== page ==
Apache Compression, Vary, mod_deflate

Here is how I'm using Apache to compress my site content. Pretty simple but you do have to watch out for missing Content-Length headers, and incorrect handling of Accept-Encoding requests due to Vary header.

Deflate Lossless Compression

Deflate (stylized as DEFLATE) is a lossless data compression that uses a combination of LZ77 and Huffman coding. It was designed by Phil Katz, for version 2 of his PKZIP archiving tool. Deflate was later specified in RFC 1951 (1996).

Deflate Process

htaccess / httpd.conf Compression

Mainly using the AddOutputFilterByType directive with mod_deflate.

AddEncoding gzip svgz gz tgz
AddCharset utf-8 .js .css

SetEnvIfNoCase Request_URI \.(?i:gz|gif|jpe?g|png|webp|wav|mp3|flv|swf|ogg|ico|bmp|avi|mpg|pdf|woff2)$ no-gzip dont-vary

AddOutputFilterByType DEFLATE text/javascript application/javascript application/x-javascript
AddOutputFilterByType DEFLATE text/css text/html text/plain
AddOutputFilterByType DEFLATE text/xml application/xml application/atom+xml application/rss+xml application/json text/x-component application/xhtml+xml
AddOutputFilterByType DEFLATE application/ application/x-font-ttf font/opentype font/ttf image/svg+xml image/x-icon

	SetOutputFilter DEFLATE

	Header edit Vary ^Accept-Encoding$ "Accept-Encoding,Cookie" env=!dont-vary

Serve pre-compressed files

Since mod_deflate re-compresses content each time a request is made, you can pre-compress the files and then have mod_deflate (or just serve normally using mod_headers) send those instead of having to recompress. This may be accomplished using a configuration like the following:

AddEncoding gzip .gz

SetEnvIfNoCase Request_URI \.gz$ no-gzip

AddType text/css .css.gz
AddType text/javascript .js.gz

	Header set Vary "Accept-Encoding"
	ForceType text/javascript

	Header set Vary "Accept-Encoding"
	ForceType text/css

Use mod_rewrite RewriteRule to serve pre-compressed

# Serve gzip compressed CSS and JS files if they exist and the client accepts gzip.
RewriteCond "%{HTTP:Accept-encoding}" "gzip"
RewriteCond "%{REQUEST_FILENAME}\.gz" -s
RewriteRule "^(.*)\.(css|js)"         "$1\.$2\.gz" [QSA]

# Serve correct content types, and prevent mod_deflate double gzip.
RewriteRule "\.css\.gz$" "-" [T=text/css,E=no-gzip:1]
RewriteRule "\.js\.gz$"  "-" [T=text/javascript,E=no-gzip:1]

	# Serve correct encoding type.
	Header append Content-Encoding gzip
	# Force proxies to cache gzipped & non-gzipped css/js files separately.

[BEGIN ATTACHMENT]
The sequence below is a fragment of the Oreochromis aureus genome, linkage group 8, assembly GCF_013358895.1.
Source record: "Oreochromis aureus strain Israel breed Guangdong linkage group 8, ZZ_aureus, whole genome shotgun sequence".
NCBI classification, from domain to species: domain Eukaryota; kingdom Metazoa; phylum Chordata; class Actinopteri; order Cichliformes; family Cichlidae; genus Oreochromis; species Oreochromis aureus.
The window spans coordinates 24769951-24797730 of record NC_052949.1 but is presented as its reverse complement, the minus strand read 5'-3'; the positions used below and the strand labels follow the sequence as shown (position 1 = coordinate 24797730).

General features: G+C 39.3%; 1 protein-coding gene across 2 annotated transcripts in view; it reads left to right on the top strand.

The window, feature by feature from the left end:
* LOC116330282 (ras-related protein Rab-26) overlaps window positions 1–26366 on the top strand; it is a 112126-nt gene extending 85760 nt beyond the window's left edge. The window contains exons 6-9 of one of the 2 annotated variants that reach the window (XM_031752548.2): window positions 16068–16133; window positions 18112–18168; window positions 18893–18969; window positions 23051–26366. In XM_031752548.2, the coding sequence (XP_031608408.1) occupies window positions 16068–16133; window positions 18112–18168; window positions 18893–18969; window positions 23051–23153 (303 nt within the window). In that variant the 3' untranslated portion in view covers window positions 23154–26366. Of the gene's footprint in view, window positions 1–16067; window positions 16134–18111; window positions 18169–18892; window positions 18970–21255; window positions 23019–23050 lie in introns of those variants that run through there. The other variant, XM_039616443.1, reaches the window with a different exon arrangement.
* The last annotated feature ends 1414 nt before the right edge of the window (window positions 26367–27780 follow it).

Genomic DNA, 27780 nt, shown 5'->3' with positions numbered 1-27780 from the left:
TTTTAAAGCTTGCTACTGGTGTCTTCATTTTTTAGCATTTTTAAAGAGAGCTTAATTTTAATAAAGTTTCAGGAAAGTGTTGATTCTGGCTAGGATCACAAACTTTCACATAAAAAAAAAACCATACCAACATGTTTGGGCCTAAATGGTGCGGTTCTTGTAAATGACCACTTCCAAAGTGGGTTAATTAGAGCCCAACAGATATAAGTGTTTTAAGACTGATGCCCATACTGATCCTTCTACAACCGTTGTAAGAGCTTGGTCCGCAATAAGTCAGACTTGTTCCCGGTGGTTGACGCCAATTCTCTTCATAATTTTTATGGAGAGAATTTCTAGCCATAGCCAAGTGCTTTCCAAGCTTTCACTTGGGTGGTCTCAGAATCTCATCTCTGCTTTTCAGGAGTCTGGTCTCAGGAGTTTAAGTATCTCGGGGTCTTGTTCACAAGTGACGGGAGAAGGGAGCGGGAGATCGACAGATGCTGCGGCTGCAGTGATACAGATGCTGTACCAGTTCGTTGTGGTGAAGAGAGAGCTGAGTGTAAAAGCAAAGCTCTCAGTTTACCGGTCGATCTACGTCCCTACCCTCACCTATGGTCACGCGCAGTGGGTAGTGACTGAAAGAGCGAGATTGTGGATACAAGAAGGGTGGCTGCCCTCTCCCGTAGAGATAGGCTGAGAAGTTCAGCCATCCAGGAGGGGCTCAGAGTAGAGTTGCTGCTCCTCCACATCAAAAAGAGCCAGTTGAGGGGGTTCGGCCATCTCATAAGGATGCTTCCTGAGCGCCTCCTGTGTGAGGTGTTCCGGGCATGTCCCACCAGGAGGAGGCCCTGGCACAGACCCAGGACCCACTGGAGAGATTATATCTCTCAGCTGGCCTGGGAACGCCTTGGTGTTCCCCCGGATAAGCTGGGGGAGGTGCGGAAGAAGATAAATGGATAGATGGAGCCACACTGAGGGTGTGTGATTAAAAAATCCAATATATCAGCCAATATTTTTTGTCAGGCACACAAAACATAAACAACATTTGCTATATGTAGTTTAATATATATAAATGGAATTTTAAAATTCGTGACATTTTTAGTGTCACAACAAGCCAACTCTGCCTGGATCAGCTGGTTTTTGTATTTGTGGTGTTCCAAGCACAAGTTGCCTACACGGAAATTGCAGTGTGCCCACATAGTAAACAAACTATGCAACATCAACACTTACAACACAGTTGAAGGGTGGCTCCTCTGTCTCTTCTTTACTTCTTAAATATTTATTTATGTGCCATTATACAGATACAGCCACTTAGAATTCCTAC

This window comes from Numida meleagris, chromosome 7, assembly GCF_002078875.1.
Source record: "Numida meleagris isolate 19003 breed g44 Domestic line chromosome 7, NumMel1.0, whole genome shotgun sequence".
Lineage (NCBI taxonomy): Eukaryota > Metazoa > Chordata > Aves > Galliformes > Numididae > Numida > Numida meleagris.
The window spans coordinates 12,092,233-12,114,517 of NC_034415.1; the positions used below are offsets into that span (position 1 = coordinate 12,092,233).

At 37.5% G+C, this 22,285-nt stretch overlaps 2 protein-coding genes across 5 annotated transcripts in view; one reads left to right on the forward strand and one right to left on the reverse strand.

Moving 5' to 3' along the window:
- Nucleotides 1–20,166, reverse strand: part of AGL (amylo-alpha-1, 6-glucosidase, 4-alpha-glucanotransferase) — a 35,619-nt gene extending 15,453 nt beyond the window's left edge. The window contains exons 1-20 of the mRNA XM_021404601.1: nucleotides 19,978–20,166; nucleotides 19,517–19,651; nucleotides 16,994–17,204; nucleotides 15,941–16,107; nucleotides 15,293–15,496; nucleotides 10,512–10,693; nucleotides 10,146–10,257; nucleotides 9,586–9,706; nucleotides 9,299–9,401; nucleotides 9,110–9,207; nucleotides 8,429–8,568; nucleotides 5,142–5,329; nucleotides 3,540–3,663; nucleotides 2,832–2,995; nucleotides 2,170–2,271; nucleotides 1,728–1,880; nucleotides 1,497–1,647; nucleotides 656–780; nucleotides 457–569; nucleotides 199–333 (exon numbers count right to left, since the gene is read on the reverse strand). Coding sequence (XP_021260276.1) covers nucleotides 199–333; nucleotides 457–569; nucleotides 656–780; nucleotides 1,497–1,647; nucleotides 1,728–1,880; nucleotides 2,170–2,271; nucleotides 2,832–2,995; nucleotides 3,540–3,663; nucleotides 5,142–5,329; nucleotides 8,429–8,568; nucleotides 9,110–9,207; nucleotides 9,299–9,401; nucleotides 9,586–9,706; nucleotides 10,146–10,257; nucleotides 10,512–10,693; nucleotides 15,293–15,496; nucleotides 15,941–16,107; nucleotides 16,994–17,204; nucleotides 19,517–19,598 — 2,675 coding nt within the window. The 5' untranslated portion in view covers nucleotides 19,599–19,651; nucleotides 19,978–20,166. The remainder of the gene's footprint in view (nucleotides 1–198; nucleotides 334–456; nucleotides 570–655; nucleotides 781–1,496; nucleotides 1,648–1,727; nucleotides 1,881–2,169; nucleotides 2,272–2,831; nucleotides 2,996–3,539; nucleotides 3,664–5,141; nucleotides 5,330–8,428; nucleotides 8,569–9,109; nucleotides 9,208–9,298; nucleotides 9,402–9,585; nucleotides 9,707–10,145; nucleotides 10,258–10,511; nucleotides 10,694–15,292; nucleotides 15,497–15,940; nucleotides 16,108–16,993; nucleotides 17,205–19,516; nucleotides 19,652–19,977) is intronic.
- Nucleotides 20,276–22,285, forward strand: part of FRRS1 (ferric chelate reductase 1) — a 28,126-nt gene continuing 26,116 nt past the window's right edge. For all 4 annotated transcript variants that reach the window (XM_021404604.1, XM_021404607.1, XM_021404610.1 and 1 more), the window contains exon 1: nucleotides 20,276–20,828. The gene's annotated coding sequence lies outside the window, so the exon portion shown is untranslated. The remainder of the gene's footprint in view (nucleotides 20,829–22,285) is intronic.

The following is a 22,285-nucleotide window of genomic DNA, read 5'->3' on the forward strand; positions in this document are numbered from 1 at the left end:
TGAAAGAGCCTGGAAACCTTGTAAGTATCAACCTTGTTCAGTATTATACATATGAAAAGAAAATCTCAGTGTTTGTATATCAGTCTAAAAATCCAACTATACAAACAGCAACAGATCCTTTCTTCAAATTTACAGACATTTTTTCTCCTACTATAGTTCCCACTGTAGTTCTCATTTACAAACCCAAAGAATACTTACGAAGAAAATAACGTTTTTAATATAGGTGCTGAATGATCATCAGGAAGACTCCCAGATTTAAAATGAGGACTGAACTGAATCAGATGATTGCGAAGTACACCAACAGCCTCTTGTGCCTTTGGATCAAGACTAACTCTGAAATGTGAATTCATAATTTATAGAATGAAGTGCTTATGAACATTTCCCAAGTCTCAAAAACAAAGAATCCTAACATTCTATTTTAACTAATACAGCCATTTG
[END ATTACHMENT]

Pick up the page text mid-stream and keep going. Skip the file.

Header append Vary Accept-Encoding env=!dont-vary

Filters in Google PageSpeed module

Here is how the Google PageSpeed module uses filters:

Apache Environment Variables for Compression

There are a couple environment variables you can set with SetEnv or RewriteRule that control a couple aspects of compression.

If you have the DEFLATE filter activated, this environment variable will ignore the accept-encoding setting of your browser and will send compressed output unconditionally.
This causes any Vary fields to be removed from the response header before it is sent back to the client. Some clients don't interpret this field correctly; setting this variable can work around this problem. Setting this variable also implies force-response-1.0.
This forces an HTTP/1.0 response to clients making an HTTP/1.0 request. It was originally implemented as a result of a problem with AOL's proxies. Some HTTP/1.0 clients may not behave correctly when given an HTTP/1.1 response, and this can be used to interoperate with them.
When set to a value of "1", this variable disables the DEFLATE output filter provided by mod_deflate for content-types other than text/html. If you'd rather use statically compressed files, mod_negotiation evaluates the variable as well (not only for gzip, but for all encodings that differ from "identity").
When set, the DEFLATE filter of mod_deflate will be turned off and mod_negotiation will refuse to deliver encoded resources.
Disables brotli compression even if the client supports it.

Compression with Proxy Servers

The mod_deflate module sends a Vary: Accept-Encoding HTTP response header to alert proxies that a cached response should be sent only to clients that send the appropriate Accept-Encoding request header. This prevents compressed content from being sent to a client that will not understand it.

If you use some special exclusions dependent on, for example, the User-Agent header, you must manually configure an addition to the Vary header to alert proxies of the additional restrictions. For example, in a typical configuration where the addition of the DEFLATE filter depends on the User-Agent, you should add:

Header append Vary User-Agent

If your decision about compression depends on other information than request headers (e.g. HTTP version), you have to set the Vary header to the value *. This prevents compliant proxies from caching entirely.

Header set Vary *

Use Header always for cgi

You'll need to change the Header directives to use the always in order to have them show up in some cases. For example if you are using mod_proxy_fcgi with php-fpm, or some other cgi.

Header always append Cache-Control "no-transform" env=!no-gzip

More Info

Apache Optimization compression Htaccess httpd.conf mod_deflate